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The Majestic (2001)
The Majestic is a 2001 American drama film, directed by Frank Darabont and starring Jim Carrey and Laurie Holden. Written by Michael Sloane, the film features a supporting cast of Martin Landau, David Ogden Stiers, James Whitmore, Bob Balaban, Jeffrey DeMunn, Hal Holbrook, and Bruce Campbell. Filmed in Ferndale, California, it was released by Warner Bros. Pictures on December 21, 2001. Jim Carrey's performance in The Majestic was a departure from his previous work, which were mostly comedy films. During the early 1950s, Peter Appleton (Jim Carrey), an up-and-coming young screenwriter, is accused of being a Communist because he attended an antiwar meeting in college years before, a meeting he claims he only attended to impress a girl. In an instant, his new film is pushed back for a few months, the credit is given to someone else, his movie star girlfriend leaves him, and his contract with the studio is dropped. His career in ruins, he gets drunk and accidentally drives his car off a bridge while trying to evade an opossum.
Set in 1951, The Majestic stars Jim Carrey as Peter Appleton, a blacklisted actor struck by a mishap, endlessly seen in its trailers, that erases his memory. As so many amnesiacs before him, Carrey wanders around aimlessly until someone tells him who he is. Unfortunately, that someone mistakes him for his son, dead seven years, a brutal casualty of WWII. Even more coincidentally, Peter looks exactly like the long-dead hero Luke Trimble, and soon the entire town, having lost nearly all it's young men to the war believes as well, rallying around Luke and his re-opening of their local movie theater 'The Majestic' as a source of rejuvenation.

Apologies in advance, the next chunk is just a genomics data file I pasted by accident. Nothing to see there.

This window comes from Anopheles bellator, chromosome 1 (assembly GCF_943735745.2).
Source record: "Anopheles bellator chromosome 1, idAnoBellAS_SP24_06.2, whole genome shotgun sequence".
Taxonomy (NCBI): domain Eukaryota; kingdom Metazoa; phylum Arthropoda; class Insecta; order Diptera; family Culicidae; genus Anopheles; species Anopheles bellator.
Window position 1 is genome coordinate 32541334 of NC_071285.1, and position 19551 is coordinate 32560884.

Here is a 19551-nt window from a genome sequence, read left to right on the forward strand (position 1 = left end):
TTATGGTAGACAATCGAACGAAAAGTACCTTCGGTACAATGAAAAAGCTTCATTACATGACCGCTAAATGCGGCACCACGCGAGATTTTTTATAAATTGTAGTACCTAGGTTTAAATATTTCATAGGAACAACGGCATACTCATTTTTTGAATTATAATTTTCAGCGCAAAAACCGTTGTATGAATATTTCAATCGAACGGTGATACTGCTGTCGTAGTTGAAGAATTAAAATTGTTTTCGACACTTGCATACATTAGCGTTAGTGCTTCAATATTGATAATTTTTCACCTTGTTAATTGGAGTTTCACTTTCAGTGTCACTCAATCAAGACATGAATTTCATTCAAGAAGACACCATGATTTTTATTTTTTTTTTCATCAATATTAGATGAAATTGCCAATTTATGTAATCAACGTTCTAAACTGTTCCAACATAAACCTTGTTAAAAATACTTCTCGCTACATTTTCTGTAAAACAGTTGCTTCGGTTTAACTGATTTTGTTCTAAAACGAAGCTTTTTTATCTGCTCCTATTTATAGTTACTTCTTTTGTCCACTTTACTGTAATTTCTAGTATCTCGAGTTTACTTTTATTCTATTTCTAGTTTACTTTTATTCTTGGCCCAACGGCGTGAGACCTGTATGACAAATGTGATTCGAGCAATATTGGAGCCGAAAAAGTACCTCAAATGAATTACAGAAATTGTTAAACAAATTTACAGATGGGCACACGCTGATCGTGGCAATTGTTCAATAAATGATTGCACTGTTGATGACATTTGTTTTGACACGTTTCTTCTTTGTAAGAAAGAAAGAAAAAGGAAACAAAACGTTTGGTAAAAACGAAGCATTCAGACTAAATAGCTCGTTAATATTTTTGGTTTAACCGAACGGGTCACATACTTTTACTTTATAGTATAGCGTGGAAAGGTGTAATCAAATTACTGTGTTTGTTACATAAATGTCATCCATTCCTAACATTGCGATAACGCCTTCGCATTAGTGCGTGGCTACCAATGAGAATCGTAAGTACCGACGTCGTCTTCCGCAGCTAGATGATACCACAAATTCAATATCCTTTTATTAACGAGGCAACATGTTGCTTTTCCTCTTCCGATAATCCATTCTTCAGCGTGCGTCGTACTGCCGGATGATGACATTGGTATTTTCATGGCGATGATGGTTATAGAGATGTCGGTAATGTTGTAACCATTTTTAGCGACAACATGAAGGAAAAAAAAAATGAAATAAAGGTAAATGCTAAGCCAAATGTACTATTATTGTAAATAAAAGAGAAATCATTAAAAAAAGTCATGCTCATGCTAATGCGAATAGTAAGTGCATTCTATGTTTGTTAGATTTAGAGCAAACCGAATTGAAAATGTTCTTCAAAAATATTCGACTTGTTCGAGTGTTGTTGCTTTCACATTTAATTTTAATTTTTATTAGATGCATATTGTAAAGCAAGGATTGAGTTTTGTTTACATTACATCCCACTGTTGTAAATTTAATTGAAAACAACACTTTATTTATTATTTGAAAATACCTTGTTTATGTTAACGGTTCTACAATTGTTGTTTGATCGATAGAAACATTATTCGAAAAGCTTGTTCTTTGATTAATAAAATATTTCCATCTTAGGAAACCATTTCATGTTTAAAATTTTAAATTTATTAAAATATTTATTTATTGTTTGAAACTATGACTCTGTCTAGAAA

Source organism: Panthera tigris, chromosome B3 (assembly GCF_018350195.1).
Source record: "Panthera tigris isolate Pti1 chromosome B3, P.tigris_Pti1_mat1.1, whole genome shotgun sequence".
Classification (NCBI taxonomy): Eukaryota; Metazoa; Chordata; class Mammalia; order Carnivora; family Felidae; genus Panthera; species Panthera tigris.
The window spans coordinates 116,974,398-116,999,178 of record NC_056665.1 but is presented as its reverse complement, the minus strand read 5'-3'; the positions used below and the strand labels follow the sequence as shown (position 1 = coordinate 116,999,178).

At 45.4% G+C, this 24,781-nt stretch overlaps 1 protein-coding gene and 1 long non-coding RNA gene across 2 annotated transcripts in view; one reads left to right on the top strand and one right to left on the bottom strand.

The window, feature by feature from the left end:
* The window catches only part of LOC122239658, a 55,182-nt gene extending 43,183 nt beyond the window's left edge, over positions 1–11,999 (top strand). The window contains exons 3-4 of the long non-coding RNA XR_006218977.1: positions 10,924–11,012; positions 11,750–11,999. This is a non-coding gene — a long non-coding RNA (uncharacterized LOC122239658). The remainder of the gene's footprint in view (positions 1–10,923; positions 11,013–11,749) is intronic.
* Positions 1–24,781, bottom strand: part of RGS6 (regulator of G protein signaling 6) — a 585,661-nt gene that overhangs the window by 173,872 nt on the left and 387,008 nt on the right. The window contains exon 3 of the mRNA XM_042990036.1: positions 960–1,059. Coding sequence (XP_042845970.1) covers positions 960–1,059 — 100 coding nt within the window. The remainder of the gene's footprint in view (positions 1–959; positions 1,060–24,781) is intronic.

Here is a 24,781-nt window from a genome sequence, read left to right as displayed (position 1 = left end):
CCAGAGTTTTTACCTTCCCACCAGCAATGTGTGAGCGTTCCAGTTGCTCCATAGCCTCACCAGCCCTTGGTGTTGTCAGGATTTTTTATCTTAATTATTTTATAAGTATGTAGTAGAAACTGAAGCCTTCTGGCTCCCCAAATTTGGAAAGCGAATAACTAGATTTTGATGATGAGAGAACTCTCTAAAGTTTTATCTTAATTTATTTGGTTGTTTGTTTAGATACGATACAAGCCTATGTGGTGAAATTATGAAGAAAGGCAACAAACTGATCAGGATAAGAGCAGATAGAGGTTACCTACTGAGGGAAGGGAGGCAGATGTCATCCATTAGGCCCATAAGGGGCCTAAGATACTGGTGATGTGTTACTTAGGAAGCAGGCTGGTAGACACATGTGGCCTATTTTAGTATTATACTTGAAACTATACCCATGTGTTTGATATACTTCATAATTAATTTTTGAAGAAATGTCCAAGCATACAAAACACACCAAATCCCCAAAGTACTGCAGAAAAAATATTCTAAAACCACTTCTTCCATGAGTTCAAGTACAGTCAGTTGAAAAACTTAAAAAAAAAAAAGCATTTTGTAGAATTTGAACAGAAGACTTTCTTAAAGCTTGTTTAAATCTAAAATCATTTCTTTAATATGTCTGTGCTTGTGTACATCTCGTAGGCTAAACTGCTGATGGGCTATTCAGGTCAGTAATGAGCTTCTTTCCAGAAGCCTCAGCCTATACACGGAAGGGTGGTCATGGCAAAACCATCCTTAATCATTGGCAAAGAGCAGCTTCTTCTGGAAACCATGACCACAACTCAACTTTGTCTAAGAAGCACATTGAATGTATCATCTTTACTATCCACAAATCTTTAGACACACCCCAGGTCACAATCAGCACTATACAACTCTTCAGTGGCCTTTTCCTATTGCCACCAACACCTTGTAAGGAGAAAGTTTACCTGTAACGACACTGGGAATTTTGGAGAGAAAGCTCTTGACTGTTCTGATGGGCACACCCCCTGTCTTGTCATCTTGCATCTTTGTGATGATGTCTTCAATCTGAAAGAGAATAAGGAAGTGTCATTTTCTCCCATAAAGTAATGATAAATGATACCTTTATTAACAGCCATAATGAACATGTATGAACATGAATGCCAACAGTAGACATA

As any jaded moviegoer knows, memory loss has been done to death through the last century. But if you can put aside the overused amnesiac plot device and make it through the first few awkward and oddly-acted minutes of Peter Appleton's real life, you'll find The Majestic an uplifting and joyful piece of nostalgia.
More than any other film in recent years, The Majestic is pure Americana, a reflection of the golden age of America and the heyday of Hollywood. So successfully retro and squeaky clean is director Frank Darabont's work, it's almost shocking to hear characters utter expletives more appropriate for today. In fact, I can't help but wonder if this film might have been even better in black and white. It screams out for a well-choreographed dance number, or maybe a digital James Dean cameo.
Most importantly though, like true golden age films, The Majestic has heart. Carrey deserves a little credit; he hold the silliness in check well enough to really let us care about his character. But it's the supporting cast, an innocent bunch of beaten-down townsfolk and 'widowed' girlfriends who really give this film its soul. Yes, Carrey keeps things rolling without talking out of his butt, but he's hardly ready to run around balancing Oscars on his head.
Amnesia ploy aside, the biggest problem with The Majestic is Darabont's choice to relegate 'The Majestic' itself to a mere subplot in a larger picture. Rather than bringing the revitalization of a town, the renovation of its theater, and the magic of that experience to the fore, Darabont instead homes in on themes of twisted fates, confused identities, and Communist accusations. Sadly, unlike the much more interesting revitalization subplot, we've seen all of this before (most recently in Carrey's own The Truman Show).
Still, it's hard not to fall in love with such an innocent and well-meaning film. Darabont and Carrey don't quite deliver an homage to moviegoing magic, but they have created an absolutely entertaining and delightful piece of retro-amusement.
The DVD includes a few extra scenes, an amusing full cut of the Sand Pirates of the Sahara movie-within-a-movie sequence, and some information about the actual Hollywood blacklist. Nice little disc.